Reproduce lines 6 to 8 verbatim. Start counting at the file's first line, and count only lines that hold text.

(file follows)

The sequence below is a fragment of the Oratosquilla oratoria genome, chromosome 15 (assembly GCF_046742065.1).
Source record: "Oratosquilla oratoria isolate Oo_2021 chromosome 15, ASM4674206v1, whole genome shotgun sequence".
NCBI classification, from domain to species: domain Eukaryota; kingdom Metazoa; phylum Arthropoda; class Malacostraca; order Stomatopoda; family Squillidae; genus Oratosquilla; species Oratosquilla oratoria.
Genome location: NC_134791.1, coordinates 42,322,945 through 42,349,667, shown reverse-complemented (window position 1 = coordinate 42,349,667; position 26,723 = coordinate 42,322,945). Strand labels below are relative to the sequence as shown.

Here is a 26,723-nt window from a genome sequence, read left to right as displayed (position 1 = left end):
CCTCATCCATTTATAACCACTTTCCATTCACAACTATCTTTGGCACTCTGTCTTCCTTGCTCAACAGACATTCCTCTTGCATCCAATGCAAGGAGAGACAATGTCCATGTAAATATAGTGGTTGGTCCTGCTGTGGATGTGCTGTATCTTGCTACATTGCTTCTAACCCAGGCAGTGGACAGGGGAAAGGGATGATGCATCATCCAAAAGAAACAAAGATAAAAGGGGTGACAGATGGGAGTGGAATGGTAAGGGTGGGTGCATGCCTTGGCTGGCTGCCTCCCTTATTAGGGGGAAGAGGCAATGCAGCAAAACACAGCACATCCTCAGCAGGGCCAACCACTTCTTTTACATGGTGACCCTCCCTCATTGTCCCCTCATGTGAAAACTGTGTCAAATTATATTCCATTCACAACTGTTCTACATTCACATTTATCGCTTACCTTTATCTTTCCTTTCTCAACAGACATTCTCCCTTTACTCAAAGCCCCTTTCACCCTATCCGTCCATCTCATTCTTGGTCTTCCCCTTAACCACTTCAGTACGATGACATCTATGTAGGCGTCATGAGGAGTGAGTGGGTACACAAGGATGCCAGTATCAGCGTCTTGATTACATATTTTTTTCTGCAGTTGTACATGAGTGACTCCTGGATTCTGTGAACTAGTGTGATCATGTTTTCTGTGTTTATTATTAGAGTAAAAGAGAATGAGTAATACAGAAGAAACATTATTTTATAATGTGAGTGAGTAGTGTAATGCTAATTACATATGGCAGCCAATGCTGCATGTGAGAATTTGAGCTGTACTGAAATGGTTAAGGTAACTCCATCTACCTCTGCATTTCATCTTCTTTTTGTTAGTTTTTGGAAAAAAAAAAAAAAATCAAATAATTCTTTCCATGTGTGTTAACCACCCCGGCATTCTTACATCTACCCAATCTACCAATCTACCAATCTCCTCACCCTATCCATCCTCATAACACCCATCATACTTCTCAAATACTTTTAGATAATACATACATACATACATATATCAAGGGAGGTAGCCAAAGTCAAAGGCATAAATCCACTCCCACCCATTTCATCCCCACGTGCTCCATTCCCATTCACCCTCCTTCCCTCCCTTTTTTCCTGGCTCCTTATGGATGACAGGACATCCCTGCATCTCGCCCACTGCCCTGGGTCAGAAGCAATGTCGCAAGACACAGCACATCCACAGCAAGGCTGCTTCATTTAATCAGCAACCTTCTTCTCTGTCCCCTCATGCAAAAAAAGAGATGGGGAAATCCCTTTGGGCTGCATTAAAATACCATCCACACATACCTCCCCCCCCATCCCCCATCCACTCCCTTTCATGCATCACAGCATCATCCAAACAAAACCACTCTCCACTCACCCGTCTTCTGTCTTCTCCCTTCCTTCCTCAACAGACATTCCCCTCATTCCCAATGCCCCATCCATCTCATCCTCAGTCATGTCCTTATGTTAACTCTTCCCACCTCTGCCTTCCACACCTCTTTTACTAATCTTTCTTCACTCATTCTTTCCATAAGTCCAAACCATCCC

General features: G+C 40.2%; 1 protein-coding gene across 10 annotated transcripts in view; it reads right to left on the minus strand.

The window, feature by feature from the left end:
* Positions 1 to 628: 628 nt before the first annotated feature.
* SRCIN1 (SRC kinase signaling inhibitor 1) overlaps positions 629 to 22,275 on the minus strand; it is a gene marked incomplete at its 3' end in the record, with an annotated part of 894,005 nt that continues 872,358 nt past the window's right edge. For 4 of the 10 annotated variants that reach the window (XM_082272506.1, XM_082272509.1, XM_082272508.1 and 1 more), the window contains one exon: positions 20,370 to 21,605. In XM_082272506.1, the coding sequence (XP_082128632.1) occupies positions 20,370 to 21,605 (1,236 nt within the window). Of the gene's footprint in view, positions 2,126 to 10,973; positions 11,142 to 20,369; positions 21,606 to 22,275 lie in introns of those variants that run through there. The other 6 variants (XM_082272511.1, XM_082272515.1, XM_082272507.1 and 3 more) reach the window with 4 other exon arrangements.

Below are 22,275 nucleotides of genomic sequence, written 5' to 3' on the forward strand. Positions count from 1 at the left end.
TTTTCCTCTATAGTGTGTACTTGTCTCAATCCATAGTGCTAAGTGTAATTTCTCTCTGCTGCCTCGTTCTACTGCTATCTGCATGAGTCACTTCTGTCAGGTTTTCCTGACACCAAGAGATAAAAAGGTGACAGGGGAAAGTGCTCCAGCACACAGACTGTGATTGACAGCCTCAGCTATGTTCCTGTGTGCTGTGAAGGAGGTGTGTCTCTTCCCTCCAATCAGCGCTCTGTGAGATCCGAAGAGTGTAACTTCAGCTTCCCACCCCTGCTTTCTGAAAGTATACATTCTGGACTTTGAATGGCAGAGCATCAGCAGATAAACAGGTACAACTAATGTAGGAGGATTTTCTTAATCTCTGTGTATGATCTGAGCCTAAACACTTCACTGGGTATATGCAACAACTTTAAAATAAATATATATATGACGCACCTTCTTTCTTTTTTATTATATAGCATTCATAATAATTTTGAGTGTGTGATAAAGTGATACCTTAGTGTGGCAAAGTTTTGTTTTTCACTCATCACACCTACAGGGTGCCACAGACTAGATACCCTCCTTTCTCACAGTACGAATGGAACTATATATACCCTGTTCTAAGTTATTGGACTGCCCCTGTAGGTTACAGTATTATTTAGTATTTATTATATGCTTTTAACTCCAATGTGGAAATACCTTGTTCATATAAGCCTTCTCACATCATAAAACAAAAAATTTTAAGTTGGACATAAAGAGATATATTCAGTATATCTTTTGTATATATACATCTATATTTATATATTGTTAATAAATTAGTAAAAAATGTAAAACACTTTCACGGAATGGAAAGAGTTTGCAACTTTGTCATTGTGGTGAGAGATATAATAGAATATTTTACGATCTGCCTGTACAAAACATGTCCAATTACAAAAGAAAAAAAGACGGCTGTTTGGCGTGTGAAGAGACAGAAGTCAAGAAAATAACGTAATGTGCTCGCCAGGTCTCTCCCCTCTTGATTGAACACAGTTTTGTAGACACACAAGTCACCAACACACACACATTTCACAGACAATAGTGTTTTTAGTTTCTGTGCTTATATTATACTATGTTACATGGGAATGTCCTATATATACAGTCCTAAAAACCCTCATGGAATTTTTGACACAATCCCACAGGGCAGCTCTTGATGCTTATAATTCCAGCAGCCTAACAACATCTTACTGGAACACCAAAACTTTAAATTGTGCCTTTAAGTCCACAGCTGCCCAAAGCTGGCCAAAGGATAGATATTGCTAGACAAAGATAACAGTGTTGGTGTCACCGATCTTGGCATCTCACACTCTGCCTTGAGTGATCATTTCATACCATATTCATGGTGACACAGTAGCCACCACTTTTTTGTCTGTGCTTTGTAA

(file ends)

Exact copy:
CCTCATCCATTTATAACCACTTTCCATTCACAACTATCTTTGGCACTCTGTCTTCCTTGCTCAACAGACATTCCTCTTGCATCCAATGCAAGGAGAGACAATGTCCATGTAAATATAGTGGTTGGTCCTGCTGTGGATGTGCTGTATCTTGCTACATTGCTTCTAACCCAGGCAGTGGACAGGGGAAAGGGATGATGCATCATCCAAAAGAAACAAAGATAAAAGGGGTGACAGATGGGAGTGGAATGGTAAGGGTGGGTGCATGCCTTGGCTGGCTGCCTCCCTTATTAGGGGGAAGAGGCAATGCAGCAAAACACAGCACATCCTCAGCAGGGCCAACCACTTCTTTTACATGGTGACCCTCCCTCATTGTCCCCTCATGTGAAAACTGTGTCAAATTATATTCCATTCACAACTGTTCTACATTCACATTTATCGCTTACCTTTATCTTTCCTTTCTCAACAGACATTCTCCCTTTACTCAAAGCCCCTTTCACCCTATCCGTCCATCTCATTCTTGGTCTTCCCCTTAACCACTTCAGTACGATGACATCTATGTAGGCGTCATGAGGAGTGAGTGGGTACACAAGGATGCCAGTATCAGCGTCTTGATTACATATTTTTTTCTGCAGTTGTACATGAGTGACTCCTGGATTCTGTGAACTAGTGTGATCATGTTTTCTGTGTTTATTATTAGAGTAAAAGAGAATGAGTAATACAGAAGAAACATTATTTTATAATGTGAGTGAGTAGTGTAATGCTAATTACATATGGCAGCCAATGCTGCATGTGAGAATTTGAGCTGTACTGAAATGGTTAAGGTAACTCCATCTACCTCTGCATTTCATCTTCTTTTTGTTAGTTTTTGGAAAAAAAAAAAAAAATCAAATAATTCTTTCCATGTGTGTTAACCACCCCGGCATTCTTACATCTACCCAATCTACCAATCTACCAATCTCCTCACCCTATCCATCCTCATAACACCCATCATACTTCTCAAATACTTTTAGATAATACATACATACATACATATATCAAGGGAGGTAGCCAAAGTCAAAGGCATAAATCCACTCCCACCCATTTCATCCCCACGTGCTCCATTCCCATTCACCCTCCTTCCCTCCCTTTTTTCCTGGCTCCTTATGGATGACAGGACATCCCTGCATCTCGCCCACTGCCCTGGGTCAGAAGCAATGTCGCAAGACACAGCACATCCACAGCAAGGCTGCTTCATTTAATCAGCAACCTTCTTCTCTGTCCCCTCATGCAAAAAAAGAGATGGGGAAATCCCTTTGGGCTGCATTAAAATACCATCCACACATACCTCCCCCCCCATCCCCCATCCACTCCCTTTCATGCATCACAGCATCATCCAAACAAAACCACTCTCCACTCACCCGTCTTCTGTCTTCTCCCTTCCTTCCTCAACAGACATTCCCCTCATTCCCAATGCCCCATCCATCTCATCCTCAGTCATGTCCTTATGTTAACTCTTCCCACCTCTGCCTTCCACACCTCTTTTACTAATCTTTCTTCACTCATTCTTTCCATAAGTCCAAACCATCCC

General features: G+C 40.2%; 1 protein-coding gene across 10 annotated transcripts in view; it reads right to left on the minus strand.

The window, feature by feature from the left end: